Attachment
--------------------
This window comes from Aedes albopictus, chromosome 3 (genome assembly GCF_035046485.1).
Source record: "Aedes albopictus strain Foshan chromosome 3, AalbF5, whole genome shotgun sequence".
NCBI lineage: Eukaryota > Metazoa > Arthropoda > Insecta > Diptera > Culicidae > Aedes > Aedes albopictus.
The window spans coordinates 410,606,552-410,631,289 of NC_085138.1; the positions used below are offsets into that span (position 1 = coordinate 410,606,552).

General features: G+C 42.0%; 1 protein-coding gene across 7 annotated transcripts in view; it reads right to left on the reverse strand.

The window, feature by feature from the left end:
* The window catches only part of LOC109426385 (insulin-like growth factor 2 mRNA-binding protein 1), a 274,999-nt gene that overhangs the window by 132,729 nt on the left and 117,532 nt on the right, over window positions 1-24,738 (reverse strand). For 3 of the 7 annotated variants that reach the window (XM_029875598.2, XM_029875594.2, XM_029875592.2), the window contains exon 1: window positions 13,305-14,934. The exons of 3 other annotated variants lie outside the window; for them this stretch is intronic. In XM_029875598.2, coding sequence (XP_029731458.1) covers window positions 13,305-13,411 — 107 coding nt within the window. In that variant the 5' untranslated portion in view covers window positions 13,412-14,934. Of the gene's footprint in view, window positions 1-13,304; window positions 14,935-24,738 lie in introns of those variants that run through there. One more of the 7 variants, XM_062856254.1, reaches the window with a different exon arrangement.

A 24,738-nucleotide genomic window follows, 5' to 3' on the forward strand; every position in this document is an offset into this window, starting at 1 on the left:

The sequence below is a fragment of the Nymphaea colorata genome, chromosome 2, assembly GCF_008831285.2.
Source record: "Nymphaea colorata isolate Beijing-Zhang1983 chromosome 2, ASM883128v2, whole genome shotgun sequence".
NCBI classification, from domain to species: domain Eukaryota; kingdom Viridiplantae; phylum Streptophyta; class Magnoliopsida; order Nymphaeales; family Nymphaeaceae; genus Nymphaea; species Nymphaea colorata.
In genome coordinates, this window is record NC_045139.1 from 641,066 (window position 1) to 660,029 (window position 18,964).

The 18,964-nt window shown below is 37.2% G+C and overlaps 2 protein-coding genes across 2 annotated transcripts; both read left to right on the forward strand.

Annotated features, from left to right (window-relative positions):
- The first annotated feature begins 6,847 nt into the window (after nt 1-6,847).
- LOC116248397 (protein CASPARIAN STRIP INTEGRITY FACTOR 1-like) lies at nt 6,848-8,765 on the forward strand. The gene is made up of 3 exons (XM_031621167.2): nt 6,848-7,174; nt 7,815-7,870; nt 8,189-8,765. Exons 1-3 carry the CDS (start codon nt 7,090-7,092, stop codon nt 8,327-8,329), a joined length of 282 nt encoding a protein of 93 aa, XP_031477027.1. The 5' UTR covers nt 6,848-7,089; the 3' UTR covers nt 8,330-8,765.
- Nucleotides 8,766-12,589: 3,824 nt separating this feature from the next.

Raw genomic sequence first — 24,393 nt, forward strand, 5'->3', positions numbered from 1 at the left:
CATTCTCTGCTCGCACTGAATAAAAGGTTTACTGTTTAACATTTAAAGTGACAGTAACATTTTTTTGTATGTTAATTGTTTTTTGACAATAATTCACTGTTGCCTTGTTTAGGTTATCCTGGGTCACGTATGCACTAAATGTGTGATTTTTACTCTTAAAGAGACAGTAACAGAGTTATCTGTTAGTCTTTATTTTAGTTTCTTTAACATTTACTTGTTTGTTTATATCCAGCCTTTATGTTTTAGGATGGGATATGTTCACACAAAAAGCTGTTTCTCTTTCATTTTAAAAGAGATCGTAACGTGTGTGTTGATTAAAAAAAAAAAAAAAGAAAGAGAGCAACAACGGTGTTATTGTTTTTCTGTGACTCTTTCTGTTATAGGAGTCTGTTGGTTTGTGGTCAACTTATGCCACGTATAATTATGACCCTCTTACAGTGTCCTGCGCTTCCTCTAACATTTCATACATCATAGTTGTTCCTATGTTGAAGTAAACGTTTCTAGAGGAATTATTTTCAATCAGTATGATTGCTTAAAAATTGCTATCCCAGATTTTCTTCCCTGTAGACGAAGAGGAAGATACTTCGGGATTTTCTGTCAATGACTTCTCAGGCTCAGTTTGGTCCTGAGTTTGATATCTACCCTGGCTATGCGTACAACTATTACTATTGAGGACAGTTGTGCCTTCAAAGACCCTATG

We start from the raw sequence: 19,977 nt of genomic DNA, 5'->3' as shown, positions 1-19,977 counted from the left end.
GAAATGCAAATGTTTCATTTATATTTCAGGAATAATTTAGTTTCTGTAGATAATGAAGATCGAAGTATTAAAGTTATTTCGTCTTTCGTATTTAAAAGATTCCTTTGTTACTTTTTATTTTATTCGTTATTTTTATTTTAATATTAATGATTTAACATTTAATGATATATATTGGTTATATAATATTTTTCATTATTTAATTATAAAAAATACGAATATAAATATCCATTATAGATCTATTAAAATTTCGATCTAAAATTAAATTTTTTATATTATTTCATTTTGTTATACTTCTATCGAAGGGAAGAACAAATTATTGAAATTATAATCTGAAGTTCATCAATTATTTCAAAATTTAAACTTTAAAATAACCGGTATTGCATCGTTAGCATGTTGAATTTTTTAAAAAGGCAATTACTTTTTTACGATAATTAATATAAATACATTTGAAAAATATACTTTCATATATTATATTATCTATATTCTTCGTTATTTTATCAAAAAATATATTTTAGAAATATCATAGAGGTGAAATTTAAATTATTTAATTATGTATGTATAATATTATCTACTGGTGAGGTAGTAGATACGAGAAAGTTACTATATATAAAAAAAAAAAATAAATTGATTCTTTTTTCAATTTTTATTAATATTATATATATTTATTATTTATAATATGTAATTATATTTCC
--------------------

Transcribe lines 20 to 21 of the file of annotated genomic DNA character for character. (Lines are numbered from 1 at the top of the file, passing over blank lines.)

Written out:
We start from the raw sequence: 19,977 nt of genomic DNA, 5'->3' as shown, positions 1-19,977 counted from the left end.
GAAATGCAAATGTTTCATTTATATTTCAGGAATAATTTAGTTTCTGTAGATAATGAAGATCGAAGTATTAAAGTTATTTCGTCTTTCGTATTTAAAAGATTCCTTTGTTACTTTTTATTTTATTCGTTATTTTTATTTTAATATTAATGATTTAACATTTAATGATATATATTGGTTATATAATATTTTTCATTATTTAATTATAAAAAATACGAATATAAATATCCATTATAGATCTATTAAAATTTCGATCTAAAATTAAATTTTTTATATTATTTCATTTTGTTATACTTCTATCGAAGGGAAGAACAAATTATTGAAATTATAATCTGAAGTTCATCAATTATTTCAAAATTTAAACTTTAAAATAACCGGTATTGCATCGTTAGCATGTTGAATTTTTTAAAAAGGCAATTACTTTTTTACGATAATTAATATAAATACATTTGAAAAATATACTTTCATATATTATATTATCTATATTCTTCGTTATTTTATCAAAAAATATATTTTAGAAATATCATAGAGGTGAAATTTAAATTATTTAATTATGTATGTATAATATTATCTACTGGTGAGGTAGTAGATACGAGAAAGTTACTATATATAAAAAAAAAAAATAAATTGATTCTTTTTTCAATTTTTATTAATATTATATATATTTATTATTTATAATATGTAATTATATTTCC